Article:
The second garden I had the opportunity to see this winter was the Tyler arboretum located in Media. Tyler spans over five hundred acres and includes seventeen miles of hiking trails and extensive plant collections. Tyler is one of the oldest arboretums in the region dating back to 1681. The property that makes up the arboretum today was purchased by Thomas Minshall from William Penn. Like the Morris, Tyler is home to some magnificent trees including those deemed ‘champions’ because they are the largest individual specimens of a particular species. We particularly enjoyed the Witch Hazel collection during our visit.

Lasting Landscapes by Carol
One of many blooming Witch Hazels at Tyler
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A fragrant wintersweet bloom (Chimonanthus praecox var. Luteus) soothes the soul
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Croton alabamensis shows off some lingering fall color and awaiting spring flowers
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The structure of Sweetgum ‘Corky’ (Liquidambar styraciflua) was mesmerizing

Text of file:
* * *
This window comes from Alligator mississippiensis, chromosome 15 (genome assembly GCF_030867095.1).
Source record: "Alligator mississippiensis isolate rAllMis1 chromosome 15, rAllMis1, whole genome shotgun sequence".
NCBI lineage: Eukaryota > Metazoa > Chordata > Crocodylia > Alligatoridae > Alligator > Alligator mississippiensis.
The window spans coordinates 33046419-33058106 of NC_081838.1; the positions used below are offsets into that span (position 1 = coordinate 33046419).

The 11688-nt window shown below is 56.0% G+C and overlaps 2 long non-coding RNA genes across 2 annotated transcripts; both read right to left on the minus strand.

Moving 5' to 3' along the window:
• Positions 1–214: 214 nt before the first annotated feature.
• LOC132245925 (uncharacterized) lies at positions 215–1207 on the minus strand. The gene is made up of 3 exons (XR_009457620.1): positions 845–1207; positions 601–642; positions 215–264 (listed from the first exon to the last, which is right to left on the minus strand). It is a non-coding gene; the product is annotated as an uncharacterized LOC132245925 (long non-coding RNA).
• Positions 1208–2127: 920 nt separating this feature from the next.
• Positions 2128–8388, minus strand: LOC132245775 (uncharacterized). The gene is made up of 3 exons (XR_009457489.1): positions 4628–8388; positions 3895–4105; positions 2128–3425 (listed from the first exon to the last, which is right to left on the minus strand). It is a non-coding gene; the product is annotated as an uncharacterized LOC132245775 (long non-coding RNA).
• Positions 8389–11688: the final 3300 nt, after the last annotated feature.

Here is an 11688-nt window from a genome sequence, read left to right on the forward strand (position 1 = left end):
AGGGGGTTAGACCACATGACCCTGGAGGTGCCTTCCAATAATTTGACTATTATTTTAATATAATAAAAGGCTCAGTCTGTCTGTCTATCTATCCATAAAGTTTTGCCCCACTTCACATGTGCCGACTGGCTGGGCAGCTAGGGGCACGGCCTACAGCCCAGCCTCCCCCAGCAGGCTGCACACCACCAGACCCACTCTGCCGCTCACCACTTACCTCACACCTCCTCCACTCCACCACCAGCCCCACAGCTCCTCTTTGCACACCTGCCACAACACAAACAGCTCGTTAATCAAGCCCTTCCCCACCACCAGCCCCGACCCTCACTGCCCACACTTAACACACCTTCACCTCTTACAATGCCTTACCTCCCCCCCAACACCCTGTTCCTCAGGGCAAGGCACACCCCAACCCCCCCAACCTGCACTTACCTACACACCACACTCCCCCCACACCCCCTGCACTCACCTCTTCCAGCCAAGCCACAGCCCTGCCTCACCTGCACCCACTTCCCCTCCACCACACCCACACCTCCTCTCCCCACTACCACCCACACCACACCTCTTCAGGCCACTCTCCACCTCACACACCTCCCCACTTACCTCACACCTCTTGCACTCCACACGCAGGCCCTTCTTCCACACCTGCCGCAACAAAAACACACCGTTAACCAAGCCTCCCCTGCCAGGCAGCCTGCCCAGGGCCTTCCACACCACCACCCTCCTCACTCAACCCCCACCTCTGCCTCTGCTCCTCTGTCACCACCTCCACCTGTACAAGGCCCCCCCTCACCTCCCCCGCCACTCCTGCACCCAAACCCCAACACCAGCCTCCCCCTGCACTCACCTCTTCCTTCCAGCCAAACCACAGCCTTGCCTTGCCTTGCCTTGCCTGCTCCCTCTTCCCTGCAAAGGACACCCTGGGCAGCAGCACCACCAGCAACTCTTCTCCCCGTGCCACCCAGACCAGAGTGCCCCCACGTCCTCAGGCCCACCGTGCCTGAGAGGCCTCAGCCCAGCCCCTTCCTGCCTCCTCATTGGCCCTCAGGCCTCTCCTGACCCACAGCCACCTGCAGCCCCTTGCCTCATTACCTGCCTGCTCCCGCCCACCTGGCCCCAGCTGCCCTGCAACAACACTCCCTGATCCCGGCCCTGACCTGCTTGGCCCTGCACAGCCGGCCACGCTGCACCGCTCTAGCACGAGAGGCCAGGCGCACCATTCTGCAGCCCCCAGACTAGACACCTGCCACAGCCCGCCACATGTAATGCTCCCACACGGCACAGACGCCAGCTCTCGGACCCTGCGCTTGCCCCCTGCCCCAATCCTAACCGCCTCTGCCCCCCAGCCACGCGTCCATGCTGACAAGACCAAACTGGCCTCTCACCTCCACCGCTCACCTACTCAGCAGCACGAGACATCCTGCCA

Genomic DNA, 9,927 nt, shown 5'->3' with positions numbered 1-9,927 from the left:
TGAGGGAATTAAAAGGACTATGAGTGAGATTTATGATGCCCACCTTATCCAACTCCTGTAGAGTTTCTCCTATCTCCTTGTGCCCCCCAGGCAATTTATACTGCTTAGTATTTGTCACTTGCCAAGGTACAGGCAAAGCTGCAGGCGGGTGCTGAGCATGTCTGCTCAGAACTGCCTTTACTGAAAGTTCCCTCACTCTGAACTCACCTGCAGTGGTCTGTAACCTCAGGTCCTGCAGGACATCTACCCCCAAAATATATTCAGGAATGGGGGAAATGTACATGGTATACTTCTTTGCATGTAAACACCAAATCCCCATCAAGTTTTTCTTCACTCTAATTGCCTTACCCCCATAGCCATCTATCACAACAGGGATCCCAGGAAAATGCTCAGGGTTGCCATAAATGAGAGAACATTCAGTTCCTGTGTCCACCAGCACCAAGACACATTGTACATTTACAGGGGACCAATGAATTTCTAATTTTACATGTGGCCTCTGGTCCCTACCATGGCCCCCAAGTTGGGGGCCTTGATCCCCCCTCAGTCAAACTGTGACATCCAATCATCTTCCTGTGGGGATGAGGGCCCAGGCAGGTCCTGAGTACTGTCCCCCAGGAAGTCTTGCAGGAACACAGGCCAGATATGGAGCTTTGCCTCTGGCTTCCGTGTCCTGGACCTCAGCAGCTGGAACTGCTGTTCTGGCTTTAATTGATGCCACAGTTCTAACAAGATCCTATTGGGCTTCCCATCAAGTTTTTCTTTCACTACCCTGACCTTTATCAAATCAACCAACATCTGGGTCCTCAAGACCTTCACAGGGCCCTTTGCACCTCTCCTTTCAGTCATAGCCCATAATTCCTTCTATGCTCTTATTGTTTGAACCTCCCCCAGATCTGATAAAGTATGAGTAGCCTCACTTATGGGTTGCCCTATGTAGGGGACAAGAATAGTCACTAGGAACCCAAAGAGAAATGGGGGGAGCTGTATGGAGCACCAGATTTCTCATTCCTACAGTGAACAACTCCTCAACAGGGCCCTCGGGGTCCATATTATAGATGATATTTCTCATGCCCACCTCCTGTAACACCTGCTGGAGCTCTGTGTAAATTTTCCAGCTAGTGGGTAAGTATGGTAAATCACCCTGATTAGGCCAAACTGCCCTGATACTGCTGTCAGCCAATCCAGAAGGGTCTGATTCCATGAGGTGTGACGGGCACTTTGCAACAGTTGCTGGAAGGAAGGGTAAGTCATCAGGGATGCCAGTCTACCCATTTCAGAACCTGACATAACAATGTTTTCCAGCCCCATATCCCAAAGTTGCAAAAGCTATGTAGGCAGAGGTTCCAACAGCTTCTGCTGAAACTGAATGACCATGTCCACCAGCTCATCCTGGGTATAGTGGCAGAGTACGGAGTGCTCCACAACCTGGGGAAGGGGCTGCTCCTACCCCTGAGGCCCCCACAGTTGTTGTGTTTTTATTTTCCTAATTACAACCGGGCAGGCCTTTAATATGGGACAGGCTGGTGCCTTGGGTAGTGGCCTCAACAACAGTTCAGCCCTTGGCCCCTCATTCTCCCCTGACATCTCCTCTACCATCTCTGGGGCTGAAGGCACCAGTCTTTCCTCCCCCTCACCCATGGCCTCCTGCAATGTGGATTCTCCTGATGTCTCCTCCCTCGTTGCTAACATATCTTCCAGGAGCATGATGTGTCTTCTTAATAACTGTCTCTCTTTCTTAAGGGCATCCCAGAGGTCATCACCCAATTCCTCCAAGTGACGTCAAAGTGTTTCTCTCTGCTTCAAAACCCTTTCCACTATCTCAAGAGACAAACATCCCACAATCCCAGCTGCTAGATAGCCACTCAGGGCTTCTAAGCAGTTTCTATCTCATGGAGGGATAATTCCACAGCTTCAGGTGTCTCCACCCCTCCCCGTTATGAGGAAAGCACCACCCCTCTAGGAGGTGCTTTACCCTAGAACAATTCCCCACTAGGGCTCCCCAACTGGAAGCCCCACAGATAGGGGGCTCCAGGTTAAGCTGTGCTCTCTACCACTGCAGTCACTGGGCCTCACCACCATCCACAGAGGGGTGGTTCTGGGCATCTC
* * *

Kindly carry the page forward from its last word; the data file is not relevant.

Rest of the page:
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Bark might go unnoticed during the growing season, but not in the winter.

Clearly I was inspired by my tours to two Philadelphia’s area gardens this winter. I encourage you to seek out some you would like to see and make a plan to visit. I’m confident that in addition to many ideas for your own landscape, you will leave with a calm mind and warm heart.


Lasting Landscapes by Carol

October Skies

Despite the overwhelming number of tasks facing gardeners like me in the fall, I adore the autumn season and the blooms that come with it. You heard me right – amazing blooms in the fall provided by Asters, one of my favorite perennials.

‘October Skies’ Aster (Symphyotricum oblongifolium) is a wonderful variety that grows about two feet tall and wide. I planted some on my sunny bank last fall and cut them back by half in June to help ensure a dense habit. Today they are putting on quite a show.

Lasting Landscapes by Carol
Aster ‘October Skies’ planted en masse.

‘Raydon’s Favorite’ is very similar to October Skies but in my experience is a bit taller and darker in color, topping out around three feet. Raydon’s Favorite also blooms later than October Skies, which helps to ensure a long-lasting flower show. Both October Skies and Raydon’s Favorite are colorful, deer resistant groundcovers.

Lasting Landscapes by Carol
Aster Raydon’s Favorite pairs beautifully with Tricyrtis.

Recently I was introduced to another Aster – Aster ericoides ‘Snow Flurry,’ a diminutive form reaching several inches high with petite, white blooms. Snow Flurry will spread to a two-foot mass and is lovely in the front of the border or in a rock garden.

Lasting Landscapes by Carol
Aster Snow Flurry has a compact habit with pristine miniature blooms.